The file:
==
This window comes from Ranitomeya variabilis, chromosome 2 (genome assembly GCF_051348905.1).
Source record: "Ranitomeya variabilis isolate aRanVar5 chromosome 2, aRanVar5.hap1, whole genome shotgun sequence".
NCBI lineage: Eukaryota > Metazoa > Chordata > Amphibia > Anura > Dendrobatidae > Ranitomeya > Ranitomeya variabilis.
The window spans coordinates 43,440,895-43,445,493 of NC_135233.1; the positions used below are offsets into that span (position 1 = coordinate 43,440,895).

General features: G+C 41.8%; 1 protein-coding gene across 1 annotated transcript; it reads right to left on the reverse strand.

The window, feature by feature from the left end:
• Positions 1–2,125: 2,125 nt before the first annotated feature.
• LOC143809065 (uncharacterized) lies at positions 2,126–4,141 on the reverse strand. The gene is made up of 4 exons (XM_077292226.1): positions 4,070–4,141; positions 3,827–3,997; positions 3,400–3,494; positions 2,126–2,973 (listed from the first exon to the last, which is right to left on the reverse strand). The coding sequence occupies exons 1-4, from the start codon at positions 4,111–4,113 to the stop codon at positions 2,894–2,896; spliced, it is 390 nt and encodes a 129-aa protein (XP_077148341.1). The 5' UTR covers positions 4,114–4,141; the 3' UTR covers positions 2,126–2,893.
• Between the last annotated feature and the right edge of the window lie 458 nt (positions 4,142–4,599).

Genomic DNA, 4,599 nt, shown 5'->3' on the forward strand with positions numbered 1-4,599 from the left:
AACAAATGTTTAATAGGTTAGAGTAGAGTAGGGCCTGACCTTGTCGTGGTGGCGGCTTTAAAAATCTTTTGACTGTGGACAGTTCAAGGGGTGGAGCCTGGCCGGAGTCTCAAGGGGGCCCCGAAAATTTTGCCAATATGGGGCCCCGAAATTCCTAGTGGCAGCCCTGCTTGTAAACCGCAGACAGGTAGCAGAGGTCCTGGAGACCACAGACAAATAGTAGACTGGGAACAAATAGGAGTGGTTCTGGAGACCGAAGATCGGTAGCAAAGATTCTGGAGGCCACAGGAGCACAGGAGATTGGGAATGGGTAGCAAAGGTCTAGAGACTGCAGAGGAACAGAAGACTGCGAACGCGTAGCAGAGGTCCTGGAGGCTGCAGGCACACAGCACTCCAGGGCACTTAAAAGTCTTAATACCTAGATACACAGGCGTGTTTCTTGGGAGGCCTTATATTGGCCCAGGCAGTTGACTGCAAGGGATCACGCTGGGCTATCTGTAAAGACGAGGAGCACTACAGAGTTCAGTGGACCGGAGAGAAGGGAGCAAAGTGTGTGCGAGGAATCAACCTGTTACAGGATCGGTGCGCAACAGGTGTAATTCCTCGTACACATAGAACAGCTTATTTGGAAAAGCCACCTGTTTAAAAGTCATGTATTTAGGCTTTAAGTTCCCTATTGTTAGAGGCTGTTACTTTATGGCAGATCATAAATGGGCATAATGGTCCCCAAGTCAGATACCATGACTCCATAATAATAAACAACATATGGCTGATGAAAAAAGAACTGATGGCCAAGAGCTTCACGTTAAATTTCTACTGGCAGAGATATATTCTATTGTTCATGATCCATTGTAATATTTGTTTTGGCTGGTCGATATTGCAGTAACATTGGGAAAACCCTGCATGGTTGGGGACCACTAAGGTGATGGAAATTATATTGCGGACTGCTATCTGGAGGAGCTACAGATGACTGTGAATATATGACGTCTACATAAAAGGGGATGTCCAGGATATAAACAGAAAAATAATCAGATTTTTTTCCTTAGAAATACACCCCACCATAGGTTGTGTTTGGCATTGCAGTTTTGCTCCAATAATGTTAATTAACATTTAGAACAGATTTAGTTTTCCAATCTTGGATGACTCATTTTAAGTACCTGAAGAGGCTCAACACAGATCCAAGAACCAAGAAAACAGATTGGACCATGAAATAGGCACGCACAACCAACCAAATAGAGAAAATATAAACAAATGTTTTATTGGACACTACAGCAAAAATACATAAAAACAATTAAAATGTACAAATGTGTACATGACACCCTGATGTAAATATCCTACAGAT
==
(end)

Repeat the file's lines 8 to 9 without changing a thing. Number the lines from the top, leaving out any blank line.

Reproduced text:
• LOC143809065 (uncharacterized) lies at positions 2,126–4,141 on the reverse strand. The gene is made up of 4 exons (XM_077292226.1): positions 4,070–4,141; positions 3,827–3,997; positions 3,400–3,494; positions 2,126–2,973 (listed from the first exon to the last, which is right to left on the reverse strand). The coding sequence occupies exons 1-4, from the start codon at positions 4,111–4,113 to the stop codon at positions 2,894–2,896; spliced, it is 390 nt and encodes a 129-aa protein (XP_077148341.1). The 5' UTR covers positions 4,114–4,141; the 3' UTR covers positions 2,126–2,893.
• Between the last annotated feature and the right edge of the window lie 458 nt (positions 4,142–4,599).